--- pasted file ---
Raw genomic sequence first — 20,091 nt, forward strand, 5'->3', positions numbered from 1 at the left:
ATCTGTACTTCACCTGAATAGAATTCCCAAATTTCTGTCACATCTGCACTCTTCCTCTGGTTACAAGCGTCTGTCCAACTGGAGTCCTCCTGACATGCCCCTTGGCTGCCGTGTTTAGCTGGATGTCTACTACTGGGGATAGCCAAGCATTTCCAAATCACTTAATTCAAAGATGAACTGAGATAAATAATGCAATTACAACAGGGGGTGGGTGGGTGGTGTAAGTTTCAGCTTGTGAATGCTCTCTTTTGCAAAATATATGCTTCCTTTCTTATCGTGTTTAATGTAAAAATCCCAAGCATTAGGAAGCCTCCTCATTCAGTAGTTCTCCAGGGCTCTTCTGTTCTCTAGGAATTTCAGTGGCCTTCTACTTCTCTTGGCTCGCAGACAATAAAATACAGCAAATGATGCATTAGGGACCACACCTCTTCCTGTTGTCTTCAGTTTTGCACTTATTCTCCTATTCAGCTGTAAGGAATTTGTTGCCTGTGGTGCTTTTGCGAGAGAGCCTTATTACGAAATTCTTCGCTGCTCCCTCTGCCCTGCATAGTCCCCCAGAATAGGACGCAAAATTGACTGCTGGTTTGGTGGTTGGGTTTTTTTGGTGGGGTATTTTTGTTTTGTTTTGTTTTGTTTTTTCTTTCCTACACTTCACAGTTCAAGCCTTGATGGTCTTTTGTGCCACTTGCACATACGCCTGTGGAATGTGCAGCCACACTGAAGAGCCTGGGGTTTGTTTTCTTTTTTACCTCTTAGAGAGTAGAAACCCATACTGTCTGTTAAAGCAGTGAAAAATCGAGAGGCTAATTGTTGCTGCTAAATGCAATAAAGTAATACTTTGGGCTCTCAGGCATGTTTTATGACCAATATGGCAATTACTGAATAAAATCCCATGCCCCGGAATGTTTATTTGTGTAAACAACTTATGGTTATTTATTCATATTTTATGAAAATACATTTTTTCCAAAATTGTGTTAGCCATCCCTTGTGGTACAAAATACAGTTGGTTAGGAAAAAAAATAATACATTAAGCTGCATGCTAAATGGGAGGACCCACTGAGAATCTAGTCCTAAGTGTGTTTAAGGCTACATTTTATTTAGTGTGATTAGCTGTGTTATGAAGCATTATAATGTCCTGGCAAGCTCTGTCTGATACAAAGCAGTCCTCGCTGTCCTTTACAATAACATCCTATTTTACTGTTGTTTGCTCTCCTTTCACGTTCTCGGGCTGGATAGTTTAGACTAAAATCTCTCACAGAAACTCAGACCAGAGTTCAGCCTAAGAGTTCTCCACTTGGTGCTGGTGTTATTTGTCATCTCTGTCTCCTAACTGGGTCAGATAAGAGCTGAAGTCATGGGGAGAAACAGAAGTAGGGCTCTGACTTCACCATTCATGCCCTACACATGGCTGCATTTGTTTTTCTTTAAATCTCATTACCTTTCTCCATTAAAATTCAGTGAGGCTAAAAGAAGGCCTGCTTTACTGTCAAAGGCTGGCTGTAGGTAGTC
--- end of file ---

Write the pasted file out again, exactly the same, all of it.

Raw genomic sequence first — 20,091 nt, forward strand, 5'->3', positions numbered from 1 at the left:
ATCTGTACTTCACCTGAATAGAATTCCCAAATTTCTGTCACATCTGCACTCTTCCTCTGGTTACAAGCGTCTGTCCAACTGGAGTCCTCCTGACATGCCCCTTGGCTGCCGTGTTTAGCTGGATGTCTACTACTGGGGATAGCCAAGCATTTCCAAATCACTTAATTCAAAGATGAACTGAGATAAATAATGCAATTACAACAGGGGGTGGGTGGGTGGTGTAAGTTTCAGCTTGTGAATGCTCTCTTTTGCAAAATATATGCTTCCTTTCTTATCGTGTTTAATGTAAAAATCCCAAGCATTAGGAAGCCTCCTCATTCAGTAGTTCTCCAGGGCTCTTCTGTTCTCTAGGAATTTCAGTGGCCTTCTACTTCTCTTGGCTCGCAGACAATAAAATACAGCAAATGATGCATTAGGGACCACACCTCTTCCTGTTGTCTTCAGTTTTGCACTTATTCTCCTATTCAGCTGTAAGGAATTTGTTGCCTGTGGTGCTTTTGCGAGAGAGCCTTATTACGAAATTCTTCGCTGCTCCCTCTGCCCTGCATAGTCCCCCAGAATAGGACGCAAAATTGACTGCTGGTTTGGTGGTTGGGTTTTTTTGGTGGGGTATTTTTGTTTTGTTTTGTTTTGTTTTTTCTTTCCTACACTTCACAGTTCAAGCCTTGATGGTCTTTTGTGCCACTTGCACATACGCCTGTGGAATGTGCAGCCACACTGAAGAGCCTGGGGTTTGTTTTCTTTTTTACCTCTTAGAGAGTAGAAACCCATACTGTCTGTTAAAGCAGTGAAAAATCGAGAGGCTAATTGTTGCTGCTAAATGCAATAAAGTAATACTTTGGGCTCTCAGGCATGTTTTATGACCAATATGGCAATTACTGAATAAAATCCCATGCCCCGGAATGTTTATTTGTGTAAACAACTTATGGTTATTTATTCATATTTTATGAAAATACATTTTTTCCAAAATTGTGTTAGCCATCCCTTGTGGTACAAAATACAGTTGGTTAGGAAAAAAAATAATACATTAAGCTGCATGCTAAATGGGAGGACCCACTGAGAATCTAGTCCTAAGTGTGTTTAAGGCTACATTTTATTTAGTGTGATTAGCTGTGTTATGAAGCATTATAATGTCCTGGCAAGCTCTGTCTGATACAAAGCAGTCCTCGCTGTCCTTTACAATAACATCCTATTTTACTGTTGTTTGCTCTCCTTTCACGTTCTCGGGCTGGATAGTTTAGACTAAAATCTCTCACAGAAACTCAGACCAGAGTTCAGCCTAAGAGTTCTCCACTTGGTGCTGGTGTTATTTGTCATCTCTGTCTCCTAACTGGGTCAGATAAGAGCTGAAGTCATGGGGAGAAACAGAAGTAGGGCTCTGACTTCACCATTCATGCCCTACACATGGCTGCATTTGTTTTTCTTTAAATCTCATTACCTTTCTCCATTAAAATTCAGTGAGGCTAAAAGAAGGCCTGCTTTACTGTCAAAGGCTGGCTGTAGGTAGTC